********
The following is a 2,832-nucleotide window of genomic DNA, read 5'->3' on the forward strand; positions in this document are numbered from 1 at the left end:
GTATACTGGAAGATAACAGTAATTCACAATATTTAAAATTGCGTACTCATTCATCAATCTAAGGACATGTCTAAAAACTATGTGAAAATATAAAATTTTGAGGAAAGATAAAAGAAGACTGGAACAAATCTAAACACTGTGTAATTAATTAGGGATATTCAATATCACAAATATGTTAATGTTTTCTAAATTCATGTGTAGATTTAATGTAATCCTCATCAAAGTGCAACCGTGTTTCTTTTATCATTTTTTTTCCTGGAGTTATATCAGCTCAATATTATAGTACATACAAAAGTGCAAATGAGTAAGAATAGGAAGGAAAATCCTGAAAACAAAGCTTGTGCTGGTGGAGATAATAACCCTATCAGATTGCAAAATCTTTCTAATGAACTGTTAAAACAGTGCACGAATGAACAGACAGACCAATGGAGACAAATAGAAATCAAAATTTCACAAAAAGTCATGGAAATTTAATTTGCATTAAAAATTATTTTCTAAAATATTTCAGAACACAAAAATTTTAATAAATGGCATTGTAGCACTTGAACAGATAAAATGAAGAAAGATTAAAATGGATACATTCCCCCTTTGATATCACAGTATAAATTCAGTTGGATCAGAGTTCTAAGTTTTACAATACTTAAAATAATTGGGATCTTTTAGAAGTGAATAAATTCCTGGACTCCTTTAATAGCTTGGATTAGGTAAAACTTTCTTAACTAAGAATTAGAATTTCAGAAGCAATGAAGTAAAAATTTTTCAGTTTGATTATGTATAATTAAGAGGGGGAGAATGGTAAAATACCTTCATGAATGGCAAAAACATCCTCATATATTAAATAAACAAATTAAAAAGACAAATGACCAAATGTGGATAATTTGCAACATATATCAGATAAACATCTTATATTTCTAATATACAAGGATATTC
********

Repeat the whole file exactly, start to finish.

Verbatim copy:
The following is a 2,832-nucleotide window of genomic DNA, read 5'->3' on the forward strand; positions in this document are numbered from 1 at the left end:
GTATACTGGAAGATAACAGTAATTCACAATATTTAAAATTGCGTACTCATTCATCAATCTAAGGACATGTCTAAAAACTATGTGAAAATATAAAATTTTGAGGAAAGATAAAAGAAGACTGGAACAAATCTAAACACTGTGTAATTAATTAGGGATATTCAATATCACAAATATGTTAATGTTTTCTAAATTCATGTGTAGATTTAATGTAATCCTCATCAAAGTGCAACCGTGTTTCTTTTATCATTTTTTTTCCTGGAGTTATATCAGCTCAATATTATAGTACATACAAAAGTGCAAATGAGTAAGAATAGGAAGGAAAATCCTGAAAACAAAGCTTGTGCTGGTGGAGATAATAACCCTATCAGATTGCAAAATCTTTCTAATGAACTGTTAAAACAGTGCACGAATGAACAGACAGACCAATGGAGACAAATAGAAATCAAAATTTCACAAAAAGTCATGGAAATTTAATTTGCATTAAAAATTATTTTCTAAAATATTTCAGAACACAAAAATTTTAATAAATGGCATTGTAGCACTTGAACAGATAAAATGAAGAAAGATTAAAATGGATACATTCCCCCTTTGATATCACAGTATAAATTCAGTTGGATCAGAGTTCTAAGTTTTACAATACTTAAAATAATTGGGATCTTTTAGAAGTGAATAAATTCCTGGACTCCTTTAATAGCTTGGATTAGGTAAAACTTTCTTAACTAAGAATTAGAATTTCAGAAGCAATGAAGTAAAAATTTTTCAGTTTGATTATGTATAATTAAGAGGGGGAGAATGGTAAAATACCTTCATGAATGGCAAAAACATCCTCATATATTAAATAAACAAATTAAAAAGACAAATGACCAAATGTGGATAATTTGCAACATATATCAGATAAACATCTTATATTTCTAATATACAAGGATATTC